Quicktime is completely MPEG 4 compatible, due to the fact that most of MPEG 4 is based on Quicktime technology. H.264 is everywhere now, streaming into the crappy Flash players, being used to encode movies on BluRay, and so on. MPEG 4 audio is also widespread mostly due to the iTunes Store.

    PDF is a core part of OS X.

    Bonjour/DNS-SD is an open protocol widely adopted by many printers and other devices, and even Microsoft with Link-local Multicast Name Resolution borrowed heavily from it.

    OpenCL is a unified GPU compute language that helps to get GPGPU acceleration out of the "Glide/3dfx" realm and on it's way to a wider adoption.

    Grand Central Dispatch is a great technology for developing programs that run well on multicore CPUs, and is being adopted by FreeBSD as well.

    Would you like to bring up any counterpoints, or just mindlessly try to bash comments without anything to back them up?
  • mindless1 - Tuesday, November 17, 2009 - link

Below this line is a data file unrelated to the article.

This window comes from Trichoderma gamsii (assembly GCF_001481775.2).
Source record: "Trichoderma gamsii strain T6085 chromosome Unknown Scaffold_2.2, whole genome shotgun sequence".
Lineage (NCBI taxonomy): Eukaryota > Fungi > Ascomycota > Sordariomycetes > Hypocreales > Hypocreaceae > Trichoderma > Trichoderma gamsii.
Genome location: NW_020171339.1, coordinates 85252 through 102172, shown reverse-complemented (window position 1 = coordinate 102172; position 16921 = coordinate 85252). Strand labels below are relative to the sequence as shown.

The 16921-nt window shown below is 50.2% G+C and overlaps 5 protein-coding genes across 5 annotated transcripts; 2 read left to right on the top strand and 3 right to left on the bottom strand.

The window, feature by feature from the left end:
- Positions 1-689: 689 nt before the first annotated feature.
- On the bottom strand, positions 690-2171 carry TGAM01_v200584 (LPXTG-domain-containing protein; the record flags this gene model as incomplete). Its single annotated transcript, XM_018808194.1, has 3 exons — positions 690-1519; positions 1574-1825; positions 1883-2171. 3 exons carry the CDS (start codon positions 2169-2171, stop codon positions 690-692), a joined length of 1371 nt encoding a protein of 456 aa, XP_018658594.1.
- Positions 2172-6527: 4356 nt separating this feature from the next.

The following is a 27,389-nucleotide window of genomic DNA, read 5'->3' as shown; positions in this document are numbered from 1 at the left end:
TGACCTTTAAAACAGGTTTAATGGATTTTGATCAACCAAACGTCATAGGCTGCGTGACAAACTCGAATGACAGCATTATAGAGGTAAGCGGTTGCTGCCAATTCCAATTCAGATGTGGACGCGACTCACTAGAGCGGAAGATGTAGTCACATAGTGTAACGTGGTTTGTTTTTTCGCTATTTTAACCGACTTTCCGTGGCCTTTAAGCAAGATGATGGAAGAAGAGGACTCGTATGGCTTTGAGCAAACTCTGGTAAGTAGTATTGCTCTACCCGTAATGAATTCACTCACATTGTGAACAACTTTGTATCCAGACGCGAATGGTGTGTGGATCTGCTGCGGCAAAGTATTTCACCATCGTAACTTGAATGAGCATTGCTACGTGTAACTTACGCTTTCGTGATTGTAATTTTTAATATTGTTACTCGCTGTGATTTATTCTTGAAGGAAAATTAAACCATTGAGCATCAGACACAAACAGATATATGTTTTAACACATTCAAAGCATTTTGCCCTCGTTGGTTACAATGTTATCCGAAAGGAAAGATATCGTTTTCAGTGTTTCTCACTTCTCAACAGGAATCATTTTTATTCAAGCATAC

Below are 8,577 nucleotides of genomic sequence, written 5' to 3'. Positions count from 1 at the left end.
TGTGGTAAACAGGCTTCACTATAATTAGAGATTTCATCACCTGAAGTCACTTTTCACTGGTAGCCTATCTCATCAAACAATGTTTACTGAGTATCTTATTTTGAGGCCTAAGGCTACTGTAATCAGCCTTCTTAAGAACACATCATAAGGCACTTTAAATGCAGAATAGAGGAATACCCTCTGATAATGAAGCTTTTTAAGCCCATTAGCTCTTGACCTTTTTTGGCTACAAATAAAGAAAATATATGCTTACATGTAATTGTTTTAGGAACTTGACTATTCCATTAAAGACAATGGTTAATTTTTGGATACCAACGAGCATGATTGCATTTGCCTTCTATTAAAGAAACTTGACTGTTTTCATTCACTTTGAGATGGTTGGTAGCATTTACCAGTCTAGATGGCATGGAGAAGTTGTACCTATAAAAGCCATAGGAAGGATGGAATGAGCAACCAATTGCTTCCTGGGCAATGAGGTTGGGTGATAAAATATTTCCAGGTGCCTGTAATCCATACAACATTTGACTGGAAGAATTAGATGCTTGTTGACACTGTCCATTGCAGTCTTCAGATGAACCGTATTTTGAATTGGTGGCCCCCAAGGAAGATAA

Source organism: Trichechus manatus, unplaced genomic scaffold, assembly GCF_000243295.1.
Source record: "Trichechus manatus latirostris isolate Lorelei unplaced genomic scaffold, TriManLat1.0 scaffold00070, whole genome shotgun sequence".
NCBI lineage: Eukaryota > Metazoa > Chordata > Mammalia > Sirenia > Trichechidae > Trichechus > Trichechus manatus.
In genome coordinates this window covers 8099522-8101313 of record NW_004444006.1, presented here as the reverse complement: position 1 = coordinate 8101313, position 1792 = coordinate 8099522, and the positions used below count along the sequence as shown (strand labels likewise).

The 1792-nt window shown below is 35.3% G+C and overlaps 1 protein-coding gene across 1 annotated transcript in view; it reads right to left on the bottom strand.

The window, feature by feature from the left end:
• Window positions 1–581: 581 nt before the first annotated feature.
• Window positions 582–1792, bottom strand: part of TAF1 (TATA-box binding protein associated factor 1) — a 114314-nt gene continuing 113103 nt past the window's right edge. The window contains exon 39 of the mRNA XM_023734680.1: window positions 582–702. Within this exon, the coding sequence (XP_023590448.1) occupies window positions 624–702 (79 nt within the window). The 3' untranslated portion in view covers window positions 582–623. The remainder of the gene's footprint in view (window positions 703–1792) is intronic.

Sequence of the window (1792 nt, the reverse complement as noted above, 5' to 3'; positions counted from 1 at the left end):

I will mindlessly bash. Ha!

    Apple is closed, all you did is list how they perverted something open to make it closed, extra effort in doing so.

  • menting - Tuesday, November 17, 2009 - link

    if you rephrase it this way it'll be more correct.
    "Apple pushes for open standards on anything they don't/can't control/own"
  • Souka - Tuesday, November 17, 2009 - link

    My wife's old ThinkPad T30 laptop, with its ATI 7500 Radeon isn't supported. Guess she can't watch her latest shows in full screen..heh.

  • iwodo - Tuesday, November 17, 2009 - link

    I need 70% of CPU Core to watch Full HD Video on a bleeding edge Computer?

    I dont know if it is poor programming or what. But i expect more with OpenCL support, and faster software, as well as near Zero CPU resources for H.264 content.

    Why do I have extra 40% CPU usage watching H.264 content inside Flash, when i have sub 10% CPU usage when watching it through OS Media Player....
  • Xplorer4x4 - Tuesday, November 17, 2009 - link

    Will this be of use on a GT 130M?
  • Stereodude - Tuesday, November 17, 2009 - link

    The acceleration does work for at least some people on the Intel 4500MHD chipset. You need the absolute latest drivers from Intel (.1986) that came out only a few days ago though.